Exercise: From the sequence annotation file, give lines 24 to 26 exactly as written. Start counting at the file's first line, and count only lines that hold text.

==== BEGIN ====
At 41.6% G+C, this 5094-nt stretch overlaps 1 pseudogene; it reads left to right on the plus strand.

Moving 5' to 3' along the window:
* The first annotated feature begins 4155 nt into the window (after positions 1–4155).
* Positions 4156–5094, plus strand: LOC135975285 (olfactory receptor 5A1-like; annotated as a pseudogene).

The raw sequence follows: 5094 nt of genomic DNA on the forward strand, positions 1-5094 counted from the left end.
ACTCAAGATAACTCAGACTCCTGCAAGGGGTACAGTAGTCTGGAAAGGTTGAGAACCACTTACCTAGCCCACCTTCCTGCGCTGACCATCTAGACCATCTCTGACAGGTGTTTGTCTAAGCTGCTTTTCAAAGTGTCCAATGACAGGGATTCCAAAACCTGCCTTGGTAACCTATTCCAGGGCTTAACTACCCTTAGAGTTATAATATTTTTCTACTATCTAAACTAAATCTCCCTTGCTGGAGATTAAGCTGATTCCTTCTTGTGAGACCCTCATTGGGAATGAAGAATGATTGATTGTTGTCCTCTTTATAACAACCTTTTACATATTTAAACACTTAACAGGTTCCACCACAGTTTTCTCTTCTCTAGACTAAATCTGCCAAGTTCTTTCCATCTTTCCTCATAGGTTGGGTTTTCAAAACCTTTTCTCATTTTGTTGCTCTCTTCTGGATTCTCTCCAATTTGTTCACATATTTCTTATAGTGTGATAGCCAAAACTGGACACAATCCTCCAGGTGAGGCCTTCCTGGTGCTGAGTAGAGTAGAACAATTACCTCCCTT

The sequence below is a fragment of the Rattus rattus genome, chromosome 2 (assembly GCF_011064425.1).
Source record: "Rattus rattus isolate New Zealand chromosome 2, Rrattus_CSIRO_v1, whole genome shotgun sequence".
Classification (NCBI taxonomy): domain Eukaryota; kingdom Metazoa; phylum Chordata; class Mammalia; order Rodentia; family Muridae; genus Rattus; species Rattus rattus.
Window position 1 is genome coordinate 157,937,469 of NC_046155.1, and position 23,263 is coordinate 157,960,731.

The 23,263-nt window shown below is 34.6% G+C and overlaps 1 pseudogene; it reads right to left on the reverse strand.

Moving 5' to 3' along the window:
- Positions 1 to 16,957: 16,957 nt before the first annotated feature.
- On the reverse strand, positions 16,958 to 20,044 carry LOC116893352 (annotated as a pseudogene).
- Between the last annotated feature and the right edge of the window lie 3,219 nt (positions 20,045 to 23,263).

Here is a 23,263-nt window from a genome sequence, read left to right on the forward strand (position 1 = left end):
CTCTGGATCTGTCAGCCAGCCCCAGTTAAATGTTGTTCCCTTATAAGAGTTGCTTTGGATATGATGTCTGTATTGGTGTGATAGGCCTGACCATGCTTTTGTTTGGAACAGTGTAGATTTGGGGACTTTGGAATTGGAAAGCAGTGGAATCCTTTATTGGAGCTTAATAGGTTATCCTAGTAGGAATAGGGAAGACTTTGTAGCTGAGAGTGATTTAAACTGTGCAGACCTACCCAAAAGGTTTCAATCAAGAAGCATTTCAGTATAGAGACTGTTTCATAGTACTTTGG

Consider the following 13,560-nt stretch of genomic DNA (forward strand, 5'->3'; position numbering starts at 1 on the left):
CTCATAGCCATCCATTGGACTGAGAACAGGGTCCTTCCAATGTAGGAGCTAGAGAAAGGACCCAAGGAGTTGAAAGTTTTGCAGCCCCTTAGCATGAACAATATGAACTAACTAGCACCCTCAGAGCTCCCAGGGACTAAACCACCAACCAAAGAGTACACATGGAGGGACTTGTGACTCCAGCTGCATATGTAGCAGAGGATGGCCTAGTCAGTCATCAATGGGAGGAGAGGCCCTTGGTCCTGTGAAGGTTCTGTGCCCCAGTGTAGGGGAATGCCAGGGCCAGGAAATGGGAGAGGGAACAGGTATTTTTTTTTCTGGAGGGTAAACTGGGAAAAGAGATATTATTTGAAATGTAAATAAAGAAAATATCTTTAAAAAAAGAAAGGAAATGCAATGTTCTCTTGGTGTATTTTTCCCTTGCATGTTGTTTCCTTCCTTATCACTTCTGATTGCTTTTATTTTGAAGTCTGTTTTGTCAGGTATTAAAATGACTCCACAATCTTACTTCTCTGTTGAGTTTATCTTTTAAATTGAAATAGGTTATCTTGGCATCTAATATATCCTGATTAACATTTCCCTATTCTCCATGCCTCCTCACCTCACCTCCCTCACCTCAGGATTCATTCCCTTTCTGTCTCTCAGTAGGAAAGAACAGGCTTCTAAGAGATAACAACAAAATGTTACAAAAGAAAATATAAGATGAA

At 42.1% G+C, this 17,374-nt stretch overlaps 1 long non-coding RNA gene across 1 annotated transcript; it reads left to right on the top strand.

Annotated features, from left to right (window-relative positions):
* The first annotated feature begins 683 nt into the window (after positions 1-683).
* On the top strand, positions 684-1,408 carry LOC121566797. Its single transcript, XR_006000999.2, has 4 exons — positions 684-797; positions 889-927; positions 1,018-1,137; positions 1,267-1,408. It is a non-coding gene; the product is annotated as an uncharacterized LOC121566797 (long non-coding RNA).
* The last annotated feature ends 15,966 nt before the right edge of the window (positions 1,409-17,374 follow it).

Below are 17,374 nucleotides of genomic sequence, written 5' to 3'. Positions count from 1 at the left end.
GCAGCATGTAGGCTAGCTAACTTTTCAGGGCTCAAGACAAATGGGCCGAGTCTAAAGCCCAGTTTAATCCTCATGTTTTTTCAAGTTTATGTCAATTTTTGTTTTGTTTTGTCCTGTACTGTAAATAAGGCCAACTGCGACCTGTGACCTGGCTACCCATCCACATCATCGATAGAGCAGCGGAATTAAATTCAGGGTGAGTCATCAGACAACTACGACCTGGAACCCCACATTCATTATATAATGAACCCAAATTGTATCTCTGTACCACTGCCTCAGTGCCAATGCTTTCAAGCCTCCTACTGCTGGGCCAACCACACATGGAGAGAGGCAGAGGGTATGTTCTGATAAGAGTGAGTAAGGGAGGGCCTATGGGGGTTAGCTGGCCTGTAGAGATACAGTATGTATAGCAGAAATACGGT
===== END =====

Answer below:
* The last annotated feature ends 15,966 nt before the right edge of the window (positions 1,409-17,374 follow it).

Below are 17,374 nucleotides of genomic sequence, written 5' to 3'. Positions count from 1 at the left end.
GCAGCATGTAGGCTAGCTAACTTTTCAGGGCTCAAGACAAATGGGCCGAGTCTAAAGCCCAGTTTAATCCTCATGTTTTTTCAAGTTTATGTCAATTTTTGTTTTGTTTTGTCCTGTACTGTAAATAAGGCCAACTGCGACCTGTGACCTGGCTACCCATCCACATCATCGATAGAGCAGCGGAATTAAATTCAGGGTGAGTCATCAGACAACTACGACCTGGAACCCCACATTCATTATATAATGAACCCAAATTGTATCTCTGTACCACTGCCTCAGTGCCAATGCTTTCAAGCCTCCTACTGCTGGGCCAACCACACATGGAGAGAGGCAGAGGGTATGTTCTGATAAGAGTGAGTAAGGGAGGGCCTATGGGGGTTAGCTGGCCTGTAGAGATACAGTATGTATAGCAGAAATACGGT